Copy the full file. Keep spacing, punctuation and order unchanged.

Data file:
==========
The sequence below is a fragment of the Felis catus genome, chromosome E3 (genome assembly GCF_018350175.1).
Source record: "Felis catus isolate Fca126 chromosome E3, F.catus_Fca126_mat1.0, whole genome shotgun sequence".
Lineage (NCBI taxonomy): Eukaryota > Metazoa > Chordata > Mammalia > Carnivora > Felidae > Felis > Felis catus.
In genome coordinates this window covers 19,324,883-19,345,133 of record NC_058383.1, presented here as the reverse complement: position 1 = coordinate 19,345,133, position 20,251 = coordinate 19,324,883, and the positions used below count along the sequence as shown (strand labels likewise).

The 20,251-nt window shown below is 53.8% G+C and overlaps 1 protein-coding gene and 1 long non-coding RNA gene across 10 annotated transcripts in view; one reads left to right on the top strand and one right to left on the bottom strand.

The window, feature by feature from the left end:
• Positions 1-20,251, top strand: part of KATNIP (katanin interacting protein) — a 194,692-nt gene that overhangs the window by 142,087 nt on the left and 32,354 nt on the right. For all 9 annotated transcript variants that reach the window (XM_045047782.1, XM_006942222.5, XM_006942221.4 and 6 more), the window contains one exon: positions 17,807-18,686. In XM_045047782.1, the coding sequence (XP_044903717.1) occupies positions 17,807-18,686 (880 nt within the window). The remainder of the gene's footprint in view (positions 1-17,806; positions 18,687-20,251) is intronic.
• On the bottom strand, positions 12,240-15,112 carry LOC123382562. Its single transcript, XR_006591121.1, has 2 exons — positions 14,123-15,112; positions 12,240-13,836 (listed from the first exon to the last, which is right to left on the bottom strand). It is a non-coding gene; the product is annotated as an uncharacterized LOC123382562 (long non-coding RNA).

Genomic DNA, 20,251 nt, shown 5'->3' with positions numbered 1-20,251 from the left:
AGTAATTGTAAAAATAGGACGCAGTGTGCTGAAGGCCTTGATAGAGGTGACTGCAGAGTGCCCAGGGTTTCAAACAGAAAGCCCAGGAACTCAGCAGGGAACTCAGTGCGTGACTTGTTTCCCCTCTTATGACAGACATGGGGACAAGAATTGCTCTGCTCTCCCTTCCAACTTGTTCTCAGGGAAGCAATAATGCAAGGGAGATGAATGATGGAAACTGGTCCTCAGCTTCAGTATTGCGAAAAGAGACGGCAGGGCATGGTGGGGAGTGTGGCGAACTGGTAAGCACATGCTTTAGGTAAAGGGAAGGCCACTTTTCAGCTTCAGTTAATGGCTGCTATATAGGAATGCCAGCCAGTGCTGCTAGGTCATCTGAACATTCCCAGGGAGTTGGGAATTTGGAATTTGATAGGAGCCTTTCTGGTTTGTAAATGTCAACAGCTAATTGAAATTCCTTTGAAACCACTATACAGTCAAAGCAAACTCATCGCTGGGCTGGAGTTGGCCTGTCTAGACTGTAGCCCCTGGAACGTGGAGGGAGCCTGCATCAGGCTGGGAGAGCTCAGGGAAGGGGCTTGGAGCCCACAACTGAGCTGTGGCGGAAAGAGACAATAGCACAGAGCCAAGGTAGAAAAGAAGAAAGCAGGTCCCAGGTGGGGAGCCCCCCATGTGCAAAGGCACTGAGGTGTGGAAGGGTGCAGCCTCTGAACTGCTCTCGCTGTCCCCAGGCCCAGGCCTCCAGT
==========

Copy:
The sequence below is a fragment of the Felis catus genome, chromosome E3 (genome assembly GCF_018350175.1).
Source record: "Felis catus isolate Fca126 chromosome E3, F.catus_Fca126_mat1.0, whole genome shotgun sequence".
Lineage (NCBI taxonomy): Eukaryota > Metazoa > Chordata > Mammalia > Carnivora > Felidae > Felis > Felis catus.
In genome coordinates this window covers 19,324,883-19,345,133 of record NC_058383.1, presented here as the reverse complement: position 1 = coordinate 19,345,133, position 20,251 = coordinate 19,324,883, and the positions used below count along the sequence as shown (strand labels likewise).

The 20,251-nt window shown below is 53.8% G+C and overlaps 1 protein-coding gene and 1 long non-coding RNA gene across 10 annotated transcripts in view; one reads left to right on the top strand and one right to left on the bottom strand.

The window, feature by feature from the left end:
• Positions 1-20,251, top strand: part of KATNIP (katanin interacting protein) — a 194,692-nt gene that overhangs the window by 142,087 nt on the left and 32,354 nt on the right. For all 9 annotated transcript variants that reach the window (XM_045047782.1, XM_006942222.5, XM_006942221.4 and 6 more), the window contains one exon: positions 17,807-18,686. In XM_045047782.1, the coding sequence (XP_044903717.1) occupies positions 17,807-18,686 (880 nt within the window). The remainder of the gene's footprint in view (positions 1-17,806; positions 18,687-20,251) is intronic.
• On the bottom strand, positions 12,240-15,112 carry LOC123382562. Its single transcript, XR_006591121.1, has 2 exons — positions 14,123-15,112; positions 12,240-13,836 (listed from the first exon to the last, which is right to left on the bottom strand). It is a non-coding gene; the product is annotated as an uncharacterized LOC123382562 (long non-coding RNA).

Genomic DNA, 20,251 nt, shown 5'->3' with positions numbered 1-20,251 from the left:
AGTAATTGTAAAAATAGGACGCAGTGTGCTGAAGGCCTTGATAGAGGTGACTGCAGAGTGCCCAGGGTTTCAAACAGAAAGCCCAGGAACTCAGCAGGGAACTCAGTGCGTGACTTGTTTCCCCTCTTATGACAGACATGGGGACAAGAATTGCTCTGCTCTCCCTTCCAACTTGTTCTCAGGGAAGCAATAATGCAAGGGAGATGAATGATGGAAACTGGTCCTCAGCTTCAGTATTGCGAAAAGAGACGGCAGGGCATGGTGGGGAGTGTGGCGAACTGGTAAGCACATGCTTTAGGTAAAGGGAAGGCCACTTTTCAGCTTCAGTTAATGGCTGCTATATAGGAATGCCAGCCAGTGCTGCTAGGTCATCTGAACATTCCCAGGGAGTTGGGAATTTGGAATTTGATAGGAGCCTTTCTGGTTTGTAAATGTCAACAGCTAATTGAAATTCCTTTGAAACCACTATACAGTCAAAGCAAACTCATCGCTGGGCTGGAGTTGGCCTGTCTAGACTGTAGCCCCTGGAACGTGGAGGGAGCCTGCATCAGGCTGGGAGAGCTCAGGGAAGGGGCTTGGAGCCCACAACTGAGCTGTGGCGGAAAGAGACAATAGCACAGAGCCAAGGTAGAAAAGAAGAAAGCAGGTCCCAGGTGGGGAGCCCCCCATGTGCAAAGGCACTGAGGTGTGGAAGGGTGCAGCCTCTGAACTGCTCTCGCTGTCCCCAGGCCCAGGCCTCCAGT